Weight loss after pregnancy takes time, but it's possible. Concentrate on eating a healthy diet and including physical activity in your daily routine.

By Mayo Clinic Staff

If you're like most new moms, you're eager to put away your maternity clothes and slip into your old jeans. Understand the smart way to approach weight loss after pregnancy and promote a lifetime of good health.

When you were pregnant, you might have adjusted your eating habits to support your baby's growth and development. After pregnancy, proper nutrition is still important — especially if you're breast-feeding. Making wise choices can promote healthy weight loss after pregnancy.

  • Focus on fruits, vegetables, monounsaturated fats, and whole grains. Foods high in fiber — such as fruits, vegetables, nuts and whole grains — provide you with many important nutrients while helping you feel full longer.
  • Eat smaller portions. Eating smaller portions is linked with weight loss and weight maintenance over time. Don't skip meals or limit the amount of fruits and vegetables in your diet, though — you'll miss vital nutrients.
  • Avoid temptation. Surround yourself with healthy foods. If junk food poses too much temptation, keep it out of the house.
  • Don't try quick fixes. There's no magic bullet for losing weight.

In the past, women were often told to wait at least six weeks after giving birth to begin exercising. Today, however, the waiting game is over.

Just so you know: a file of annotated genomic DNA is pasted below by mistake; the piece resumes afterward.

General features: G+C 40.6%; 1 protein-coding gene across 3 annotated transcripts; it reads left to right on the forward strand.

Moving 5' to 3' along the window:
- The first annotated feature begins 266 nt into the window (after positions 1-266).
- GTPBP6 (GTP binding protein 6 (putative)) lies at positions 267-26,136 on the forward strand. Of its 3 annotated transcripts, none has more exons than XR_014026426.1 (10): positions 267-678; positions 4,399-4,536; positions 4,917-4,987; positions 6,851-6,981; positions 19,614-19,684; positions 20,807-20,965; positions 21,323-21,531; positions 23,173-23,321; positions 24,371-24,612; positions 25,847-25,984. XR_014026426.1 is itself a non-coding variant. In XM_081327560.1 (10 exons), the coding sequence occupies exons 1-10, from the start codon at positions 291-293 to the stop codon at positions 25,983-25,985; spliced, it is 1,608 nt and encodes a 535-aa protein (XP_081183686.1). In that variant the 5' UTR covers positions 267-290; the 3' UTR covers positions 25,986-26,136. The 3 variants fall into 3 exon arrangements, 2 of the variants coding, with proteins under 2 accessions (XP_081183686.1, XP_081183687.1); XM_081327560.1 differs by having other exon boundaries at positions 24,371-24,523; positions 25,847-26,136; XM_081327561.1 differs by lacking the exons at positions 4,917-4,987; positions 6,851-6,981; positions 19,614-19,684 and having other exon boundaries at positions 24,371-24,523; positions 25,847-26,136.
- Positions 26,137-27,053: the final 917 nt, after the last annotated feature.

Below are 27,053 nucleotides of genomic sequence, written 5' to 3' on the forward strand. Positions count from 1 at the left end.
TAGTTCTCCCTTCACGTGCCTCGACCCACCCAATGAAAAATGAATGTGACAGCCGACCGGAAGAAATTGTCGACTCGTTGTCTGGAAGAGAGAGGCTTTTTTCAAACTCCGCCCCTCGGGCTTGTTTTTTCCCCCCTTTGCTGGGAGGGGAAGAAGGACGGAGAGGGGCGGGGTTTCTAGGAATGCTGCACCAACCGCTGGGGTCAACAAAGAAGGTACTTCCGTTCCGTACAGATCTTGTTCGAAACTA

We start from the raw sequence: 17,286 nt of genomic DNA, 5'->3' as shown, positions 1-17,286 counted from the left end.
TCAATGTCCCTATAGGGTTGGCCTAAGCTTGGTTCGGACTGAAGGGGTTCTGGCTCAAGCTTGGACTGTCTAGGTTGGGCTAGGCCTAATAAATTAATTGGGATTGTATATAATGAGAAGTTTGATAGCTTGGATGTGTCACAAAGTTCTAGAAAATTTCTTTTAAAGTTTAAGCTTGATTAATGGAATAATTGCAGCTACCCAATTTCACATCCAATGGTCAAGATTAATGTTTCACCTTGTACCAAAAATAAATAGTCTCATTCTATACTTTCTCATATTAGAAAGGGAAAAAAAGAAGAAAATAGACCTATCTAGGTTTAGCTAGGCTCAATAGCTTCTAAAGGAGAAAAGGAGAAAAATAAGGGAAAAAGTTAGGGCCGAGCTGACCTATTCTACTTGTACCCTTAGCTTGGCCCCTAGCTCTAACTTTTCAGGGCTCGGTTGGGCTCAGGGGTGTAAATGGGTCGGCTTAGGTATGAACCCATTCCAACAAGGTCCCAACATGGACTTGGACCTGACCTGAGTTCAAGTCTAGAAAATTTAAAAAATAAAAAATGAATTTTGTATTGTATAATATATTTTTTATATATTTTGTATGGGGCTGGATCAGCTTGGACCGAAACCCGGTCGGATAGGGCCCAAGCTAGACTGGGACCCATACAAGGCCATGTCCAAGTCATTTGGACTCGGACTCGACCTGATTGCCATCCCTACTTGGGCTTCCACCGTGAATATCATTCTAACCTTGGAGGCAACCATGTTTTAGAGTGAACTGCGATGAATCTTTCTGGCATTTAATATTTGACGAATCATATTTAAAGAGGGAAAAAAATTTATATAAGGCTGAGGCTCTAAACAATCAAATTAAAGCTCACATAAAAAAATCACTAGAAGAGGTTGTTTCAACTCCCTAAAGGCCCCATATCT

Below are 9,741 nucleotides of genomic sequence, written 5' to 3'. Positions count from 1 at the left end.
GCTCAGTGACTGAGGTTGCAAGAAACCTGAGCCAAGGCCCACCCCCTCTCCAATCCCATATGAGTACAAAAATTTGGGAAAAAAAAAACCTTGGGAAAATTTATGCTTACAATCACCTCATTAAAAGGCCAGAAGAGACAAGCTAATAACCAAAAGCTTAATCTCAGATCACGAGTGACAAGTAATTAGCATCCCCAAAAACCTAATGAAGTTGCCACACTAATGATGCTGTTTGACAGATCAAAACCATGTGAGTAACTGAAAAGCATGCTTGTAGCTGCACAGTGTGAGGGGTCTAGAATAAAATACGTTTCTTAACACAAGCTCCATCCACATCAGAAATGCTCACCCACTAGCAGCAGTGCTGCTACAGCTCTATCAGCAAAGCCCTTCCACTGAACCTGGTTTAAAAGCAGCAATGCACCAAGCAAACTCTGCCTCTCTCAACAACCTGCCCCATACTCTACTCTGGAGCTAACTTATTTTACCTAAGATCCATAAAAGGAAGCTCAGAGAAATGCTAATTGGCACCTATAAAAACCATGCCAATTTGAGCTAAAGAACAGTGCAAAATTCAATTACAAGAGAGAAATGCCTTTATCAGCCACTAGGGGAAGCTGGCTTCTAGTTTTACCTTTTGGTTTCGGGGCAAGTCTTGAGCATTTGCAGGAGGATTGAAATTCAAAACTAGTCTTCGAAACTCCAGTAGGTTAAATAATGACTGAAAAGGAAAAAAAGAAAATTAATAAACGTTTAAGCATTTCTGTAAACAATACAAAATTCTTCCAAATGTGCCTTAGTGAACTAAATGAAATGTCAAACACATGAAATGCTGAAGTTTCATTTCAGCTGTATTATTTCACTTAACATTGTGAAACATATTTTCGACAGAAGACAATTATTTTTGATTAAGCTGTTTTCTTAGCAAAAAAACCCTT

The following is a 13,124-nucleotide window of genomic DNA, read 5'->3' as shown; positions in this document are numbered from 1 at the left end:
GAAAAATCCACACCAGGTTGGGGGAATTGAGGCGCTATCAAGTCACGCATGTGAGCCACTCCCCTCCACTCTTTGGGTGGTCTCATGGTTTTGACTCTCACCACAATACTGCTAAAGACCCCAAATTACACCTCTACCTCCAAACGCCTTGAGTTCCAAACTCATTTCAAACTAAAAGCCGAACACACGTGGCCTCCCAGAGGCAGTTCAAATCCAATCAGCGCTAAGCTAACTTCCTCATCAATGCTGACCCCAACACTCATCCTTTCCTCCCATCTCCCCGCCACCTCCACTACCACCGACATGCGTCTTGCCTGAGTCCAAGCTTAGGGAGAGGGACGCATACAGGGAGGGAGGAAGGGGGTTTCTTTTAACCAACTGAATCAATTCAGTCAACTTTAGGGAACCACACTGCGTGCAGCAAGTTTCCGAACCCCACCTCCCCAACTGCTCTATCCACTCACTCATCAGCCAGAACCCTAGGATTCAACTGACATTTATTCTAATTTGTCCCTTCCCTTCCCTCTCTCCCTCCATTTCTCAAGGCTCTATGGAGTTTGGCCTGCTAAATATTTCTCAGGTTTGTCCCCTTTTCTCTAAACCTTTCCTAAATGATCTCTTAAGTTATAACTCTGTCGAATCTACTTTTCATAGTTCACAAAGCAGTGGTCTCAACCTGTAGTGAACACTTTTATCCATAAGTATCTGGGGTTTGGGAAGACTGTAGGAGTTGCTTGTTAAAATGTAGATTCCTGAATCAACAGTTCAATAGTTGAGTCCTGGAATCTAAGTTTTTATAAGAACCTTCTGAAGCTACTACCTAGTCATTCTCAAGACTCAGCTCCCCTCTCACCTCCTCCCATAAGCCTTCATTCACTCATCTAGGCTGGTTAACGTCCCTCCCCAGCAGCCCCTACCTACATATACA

If you exercised during pregnancy and had an uncomplicated vaginal delivery, it's generally safe to begin light exercise within days of delivery — or as soon as you feel ready. If you had a C-section or a complicated birth, talk to your health care provider about when to start an exercise program. Generally, you might be able to start light exercises about 4 to 6 weeks after your delivery.

When your health care provider gives you the OK:

  • Get comfortable. If you're breast-feeding, feed your baby right before you exercise to avoid discomfort caused by engorged breasts. Wear a supportive bra and comfortable clothing.
  • Start slowly. Begin with simple exercises that strengthen major muscle groups, including your abdominal and back muscles. Gradually add exercises of moderate intensity, such as brisk walking or bike riding on a level surface.
  • Include your baby. If you have trouble finding time to exercise, include your baby in your routine. Take your baby for a daily walk in a stroller or baby carrier. Lay your baby next to you while you stretch on the floor, or include your baby in strength training activities — such as lifting the baby above you while you lie on your back.
  • Don't go it alone. Invite other moms to join you for a daily walk, or try a postpartum exercise class. Working out with others might help motivate you.

Remember to drink plenty of water before, during and after each workout. Stop exercising if you experience pain. This might be a sign that you're overdoing it.

Breast-feeding can also help you lose weight gained during pregnancy. This is because when you breast-feed, you use fat cells stored in your body during pregnancy — along with calories from your diet — to fuel your milk production and feed your baby.

Most women lose more than 10 pounds (4.5 kilograms) during childbirth, including the weight of the baby, placenta and amniotic fluid. During the first week after delivery, you'll lose additional weight as you shed retained fluids — but the fat stored during pregnancy won't disappear on its own.

Through diet and exercise, it's reasonable to lose up to 1 pound (0.5 kilogram) a week. It might take six months or even longer to return to your pre-pregnancy weight, whether you're breast-feeding or not. Even then, your weight might be distributed differently from how it was before pregnancy.

Be gentle with yourself as you accept the changes in your body. Above all, take pride in your healthy lifestyle.

July 31, 2015